Just a week after people were warned front line services could be axed in council cuts, it has emerged the council is spending more than £500 on coasters.

Sutton Council said spending £583 on coasters reminding workers of phone and computer protocol and £748 on lanyards reminding workers to put residents first represent good value for money - despite the council last week warning difficult decisions lie ahead as it fights to make savings of £40m in the next four years.

It comes despite warnings from the council leader last week of difficult decisions lie ahead as it fights to make savings of £40m in the next four years.

Last week, Sutton Council launched Sutton's Future, a campaign aimed at letting members of the public influence how savings are made in the next four years.

Council leader Ruth Dombey said the council had made savings of more than £30m since 2011 without affecting front line services, but said further savings are likely to have a greater impact.

Opposition politicians and campaigners are calling on the council to keep a closer eye on its own spending before it cuts services.

One council worker read about his employer's plans to make cuts in the staff newsletter and then turned the page to read about its plans to purchase the coasters.

The worker, who asked not to be named, said: "It feels like they are taking the mick.

"On one page I'm reading a letter from the chief executive [Niall Bolger] talking about how things are going to be difficult and then a couple of pages later I'm reading about them buying a load of coasters.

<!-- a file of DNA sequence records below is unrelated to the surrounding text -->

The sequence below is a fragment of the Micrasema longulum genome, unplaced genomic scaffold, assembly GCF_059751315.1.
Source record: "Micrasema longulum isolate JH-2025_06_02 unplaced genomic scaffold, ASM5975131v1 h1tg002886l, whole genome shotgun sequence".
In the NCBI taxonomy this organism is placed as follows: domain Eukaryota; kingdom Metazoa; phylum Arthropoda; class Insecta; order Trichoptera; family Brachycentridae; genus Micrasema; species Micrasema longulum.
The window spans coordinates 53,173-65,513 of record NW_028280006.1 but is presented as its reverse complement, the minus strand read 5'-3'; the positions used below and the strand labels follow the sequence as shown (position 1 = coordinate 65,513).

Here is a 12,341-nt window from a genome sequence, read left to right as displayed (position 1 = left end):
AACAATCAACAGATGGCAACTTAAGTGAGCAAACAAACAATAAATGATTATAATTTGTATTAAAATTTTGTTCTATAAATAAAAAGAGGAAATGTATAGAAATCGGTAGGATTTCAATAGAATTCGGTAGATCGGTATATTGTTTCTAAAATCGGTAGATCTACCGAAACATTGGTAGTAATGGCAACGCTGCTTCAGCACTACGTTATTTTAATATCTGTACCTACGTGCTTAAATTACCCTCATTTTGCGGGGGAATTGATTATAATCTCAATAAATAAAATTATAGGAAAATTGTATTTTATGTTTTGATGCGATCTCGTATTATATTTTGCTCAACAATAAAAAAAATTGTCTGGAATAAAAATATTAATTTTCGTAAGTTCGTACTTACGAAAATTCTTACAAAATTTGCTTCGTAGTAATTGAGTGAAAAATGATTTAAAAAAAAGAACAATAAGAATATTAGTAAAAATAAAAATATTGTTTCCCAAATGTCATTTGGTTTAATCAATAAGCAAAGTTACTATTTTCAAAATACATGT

"It just doesn't fit right."

The coasters are part of the council's 'connect smarter' campaign that aims to make it easier for employers to contact their workmates by making sure they have up to date email signatures and that they log in to the phone system every day.

The lanyards are part of the 'putting residents first' programme that aims to promote the principles of customer service the council wants people to follow.

Councillor Tim Crowley, leader of Sutton's Conservatives, said: "Saving starts at home. There's the old saying 'look after the pennies and the pounds will look after themselves', and I think that applies here.

"I don't see why people have to have coasters and lanyards to remind them of these things.

"It seems like a waste of money to me and it is a cheek to ask people to accept cuts in services when there are still things like this going on.

"It makes you wonder what else they are wasting money on."

Dia Chakravarty, political director at the TaxPayers' Alliance, said: "Residents will struggle to understand how the council can possibly spend a single penny of taxpayers' money on these coasters and lanyards when its having to make such huge savings.

"Hard-pressed families pay taxes to fund essential front-line services, the council mustn't forget this."

Sutton Council spokesman defended the purchases and said: "We created lanyards and coasters to encourage and remind staff to follow important guidelines.

"These campaigns can make a big difference in improving the service we give at a time when our shrinking workforce is managing around 800 services for a growing population of residents."

"We spent £748 on lanyards and £583 on coasters for our staff and we feel this is a good investment in raising standards and being more efficient."